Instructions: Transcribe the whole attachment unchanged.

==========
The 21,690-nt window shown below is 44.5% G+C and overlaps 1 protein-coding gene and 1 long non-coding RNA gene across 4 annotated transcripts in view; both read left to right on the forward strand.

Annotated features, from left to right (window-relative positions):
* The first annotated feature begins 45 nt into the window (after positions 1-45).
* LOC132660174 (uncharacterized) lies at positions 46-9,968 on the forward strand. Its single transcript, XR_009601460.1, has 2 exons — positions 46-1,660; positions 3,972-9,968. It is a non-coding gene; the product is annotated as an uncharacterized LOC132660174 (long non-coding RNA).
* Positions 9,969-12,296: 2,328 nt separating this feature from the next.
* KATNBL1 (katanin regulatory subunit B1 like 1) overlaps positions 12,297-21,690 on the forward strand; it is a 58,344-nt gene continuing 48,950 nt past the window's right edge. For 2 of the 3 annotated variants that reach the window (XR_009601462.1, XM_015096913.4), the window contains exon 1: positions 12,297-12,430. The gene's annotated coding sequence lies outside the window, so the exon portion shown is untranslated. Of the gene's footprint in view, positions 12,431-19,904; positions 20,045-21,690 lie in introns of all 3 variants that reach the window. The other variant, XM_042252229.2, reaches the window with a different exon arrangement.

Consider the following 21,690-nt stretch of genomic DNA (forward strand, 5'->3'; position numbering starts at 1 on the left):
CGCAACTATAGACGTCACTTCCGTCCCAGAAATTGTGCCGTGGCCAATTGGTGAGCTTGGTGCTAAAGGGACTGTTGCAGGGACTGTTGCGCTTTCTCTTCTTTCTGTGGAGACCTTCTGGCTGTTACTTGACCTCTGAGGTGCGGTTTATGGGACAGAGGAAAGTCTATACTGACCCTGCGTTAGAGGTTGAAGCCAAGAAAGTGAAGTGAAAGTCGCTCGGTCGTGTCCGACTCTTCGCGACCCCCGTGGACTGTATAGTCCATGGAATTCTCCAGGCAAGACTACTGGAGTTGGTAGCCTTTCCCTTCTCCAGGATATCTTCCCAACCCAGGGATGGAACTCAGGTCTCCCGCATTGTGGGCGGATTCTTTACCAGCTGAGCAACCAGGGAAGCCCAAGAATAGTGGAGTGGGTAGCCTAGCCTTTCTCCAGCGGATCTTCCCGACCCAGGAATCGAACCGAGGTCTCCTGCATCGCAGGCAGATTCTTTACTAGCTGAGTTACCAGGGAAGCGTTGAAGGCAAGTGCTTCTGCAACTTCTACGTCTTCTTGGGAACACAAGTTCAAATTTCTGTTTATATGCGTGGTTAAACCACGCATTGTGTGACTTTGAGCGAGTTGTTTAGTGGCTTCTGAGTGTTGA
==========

The 21,690-nt window shown below is 44.5% G+C and overlaps 1 protein-coding gene and 1 long non-coding RNA gene across 4 annotated transcripts in view; both read left to right on the forward strand.

Annotated features, from left to right (window-relative positions):
* The first annotated feature begins 45 nt into the window (after positions 1-45).
* LOC132660174 (uncharacterized) lies at positions 46-9,968 on the forward strand. Its single transcript, XR_009601460.1, has 2 exons — positions 46-1,660; positions 3,972-9,968. It is a non-coding gene; the product is annotated as an uncharacterized LOC132660174 (long non-coding RNA).
* Positions 9,969-12,296: 2,328 nt separating this feature from the next.
* KATNBL1 (katanin regulatory subunit B1 like 1) overlaps positions 12,297-21,690 on the forward strand; it is a 58,344-nt gene continuing 48,950 nt past the window's right edge. For 2 of the 3 annotated variants that reach the window (XR_009601462.1, XM_015096913.4), the window contains exon 1: positions 12,297-12,430. The gene's annotated coding sequence lies outside the window, so the exon portion shown is untranslated. Of the gene's footprint in view, positions 12,431-19,904; positions 20,045-21,690 lie in introns of all 3 variants that reach the window. The other variant, XM_042252229.2, reaches the window with a different exon arrangement.

Consider the following 21,690-nt stretch of genomic DNA (forward strand, 5'->3'; position numbering starts at 1 on the left):
CGCAACTATAGACGTCACTTCCGTCCCAGAAATTGTGCCGTGGCCAATTGGTGAGCTTGGTGCTAAAGGGACTGTTGCAGGGACTGTTGCGCTTTCTCTTCTTTCTGTGGAGACCTTCTGGCTGTTACTTGACCTCTGAGGTGCGGTTTATGGGACAGAGGAAAGTCTATACTGACCCTGCGTTAGAGGTTGAAGCCAAGAAAGTGAAGTGAAAGTCGCTCGGTCGTGTCCGACTCTTCGCGACCCCCGTGGACTGTATAGTCCATGGAATTCTCCAGGCAAGACTACTGGAGTTGGTAGCCTTTCCCTTCTCCAGGATATCTTCCCAACCCAGGGATGGAACTCAGGTCTCCCGCATTGTGGGCGGATTCTTTACCAGCTGAGCAACCAGGGAAGCCCAAGAATAGTGGAGTGGGTAGCCTAGCCTTTCTCCAGCGGATCTTCCCGACCCAGGAATCGAACCGAGGTCTCCTGCATCGCAGGCAGATTCTTTACTAGCTGAGTTACCAGGGAAGCGTTGAAGGCAAGTGCTTCTGCAACTTCTACGTCTTCTTGGGAACACAAGTTCAAATTTCTGTTTATATGCGTGGTTAAACCACGCATTGTGTGACTTTGAGCGAGTTGTTTAGTGGCTTCTGAGTGTTGA